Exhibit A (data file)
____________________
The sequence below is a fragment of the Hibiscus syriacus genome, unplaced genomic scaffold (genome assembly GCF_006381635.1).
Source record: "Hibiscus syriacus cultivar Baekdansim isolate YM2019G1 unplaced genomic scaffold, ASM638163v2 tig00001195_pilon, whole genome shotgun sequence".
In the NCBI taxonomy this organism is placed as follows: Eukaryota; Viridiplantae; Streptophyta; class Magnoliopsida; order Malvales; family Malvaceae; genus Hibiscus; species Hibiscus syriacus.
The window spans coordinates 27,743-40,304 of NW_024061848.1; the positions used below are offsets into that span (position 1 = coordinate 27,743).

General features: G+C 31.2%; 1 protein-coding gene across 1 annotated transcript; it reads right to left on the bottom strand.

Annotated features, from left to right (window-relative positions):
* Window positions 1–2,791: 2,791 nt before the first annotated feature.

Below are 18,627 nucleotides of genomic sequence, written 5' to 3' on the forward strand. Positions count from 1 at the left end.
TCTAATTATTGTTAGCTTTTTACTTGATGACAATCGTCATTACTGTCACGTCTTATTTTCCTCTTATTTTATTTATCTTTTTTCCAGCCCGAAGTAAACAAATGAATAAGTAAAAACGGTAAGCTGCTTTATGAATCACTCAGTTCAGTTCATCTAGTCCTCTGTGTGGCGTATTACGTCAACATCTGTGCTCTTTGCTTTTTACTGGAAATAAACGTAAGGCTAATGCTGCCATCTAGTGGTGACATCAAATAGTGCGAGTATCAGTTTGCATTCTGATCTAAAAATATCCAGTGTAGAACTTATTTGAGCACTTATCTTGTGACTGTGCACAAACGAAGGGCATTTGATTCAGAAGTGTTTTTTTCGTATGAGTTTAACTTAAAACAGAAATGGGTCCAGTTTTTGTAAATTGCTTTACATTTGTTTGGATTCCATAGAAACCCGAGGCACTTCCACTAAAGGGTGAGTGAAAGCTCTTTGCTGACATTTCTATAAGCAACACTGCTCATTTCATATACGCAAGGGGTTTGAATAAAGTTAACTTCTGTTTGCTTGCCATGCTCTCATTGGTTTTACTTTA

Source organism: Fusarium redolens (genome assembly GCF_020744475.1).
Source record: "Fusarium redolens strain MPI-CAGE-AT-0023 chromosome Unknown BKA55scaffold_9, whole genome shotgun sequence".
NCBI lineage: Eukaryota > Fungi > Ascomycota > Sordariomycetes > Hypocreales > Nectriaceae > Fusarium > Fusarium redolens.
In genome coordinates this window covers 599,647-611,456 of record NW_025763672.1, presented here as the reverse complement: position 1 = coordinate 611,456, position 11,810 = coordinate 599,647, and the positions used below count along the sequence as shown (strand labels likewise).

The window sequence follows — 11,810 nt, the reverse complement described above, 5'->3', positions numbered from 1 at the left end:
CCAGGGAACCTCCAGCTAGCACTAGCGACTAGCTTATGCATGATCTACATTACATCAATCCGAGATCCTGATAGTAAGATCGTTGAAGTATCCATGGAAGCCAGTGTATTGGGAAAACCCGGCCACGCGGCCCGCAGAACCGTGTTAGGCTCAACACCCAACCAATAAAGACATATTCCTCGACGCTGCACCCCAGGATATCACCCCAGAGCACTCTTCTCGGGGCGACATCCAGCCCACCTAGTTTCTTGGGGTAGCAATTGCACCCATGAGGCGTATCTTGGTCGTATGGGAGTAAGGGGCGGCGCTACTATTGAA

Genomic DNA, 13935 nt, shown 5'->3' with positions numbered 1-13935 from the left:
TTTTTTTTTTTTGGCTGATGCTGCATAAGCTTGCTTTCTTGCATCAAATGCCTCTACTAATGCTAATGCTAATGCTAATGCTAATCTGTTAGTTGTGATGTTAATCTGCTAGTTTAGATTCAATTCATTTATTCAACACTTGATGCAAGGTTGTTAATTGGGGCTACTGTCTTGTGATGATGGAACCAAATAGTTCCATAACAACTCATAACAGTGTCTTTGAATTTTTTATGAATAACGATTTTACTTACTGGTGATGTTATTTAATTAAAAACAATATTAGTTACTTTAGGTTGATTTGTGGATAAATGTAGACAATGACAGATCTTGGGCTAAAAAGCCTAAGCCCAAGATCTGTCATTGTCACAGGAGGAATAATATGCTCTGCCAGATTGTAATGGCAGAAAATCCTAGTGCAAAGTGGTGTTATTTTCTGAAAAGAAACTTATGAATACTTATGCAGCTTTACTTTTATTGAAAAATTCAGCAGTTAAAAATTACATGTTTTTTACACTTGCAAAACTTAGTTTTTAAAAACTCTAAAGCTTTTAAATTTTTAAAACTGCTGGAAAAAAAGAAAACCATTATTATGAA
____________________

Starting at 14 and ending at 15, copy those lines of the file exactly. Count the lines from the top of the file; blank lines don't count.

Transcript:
The window sequence follows — 11,810 nt, the reverse complement described above, 5'->3', positions numbered from 1 at the left end:
CCAGGGAACCTCCAGCTAGCACTAGCGACTAGCTTATGCATGATCTACATTACATCAATCCGAGATCCTGATAGTAAGATCGTTGAAGTATCCATGGAAGCCAGTGTATTGGGAAAACCCGGCCACGCGGCCCGCAGAACCGTGTTAGGCTCAACACCCAACCAATAAAGACATATTCCTCGACGCTGCACCCCAGGATATCACCCCAGAGCACTCTTCTCGGGGCGACATCCAGCCCACCTAGTTTCTTGGGGTAGCAATTGCACCCATGAGGCGTATCTTGGTCGTATGGGAGTAAGGGGCGGCGCTACTATTGAA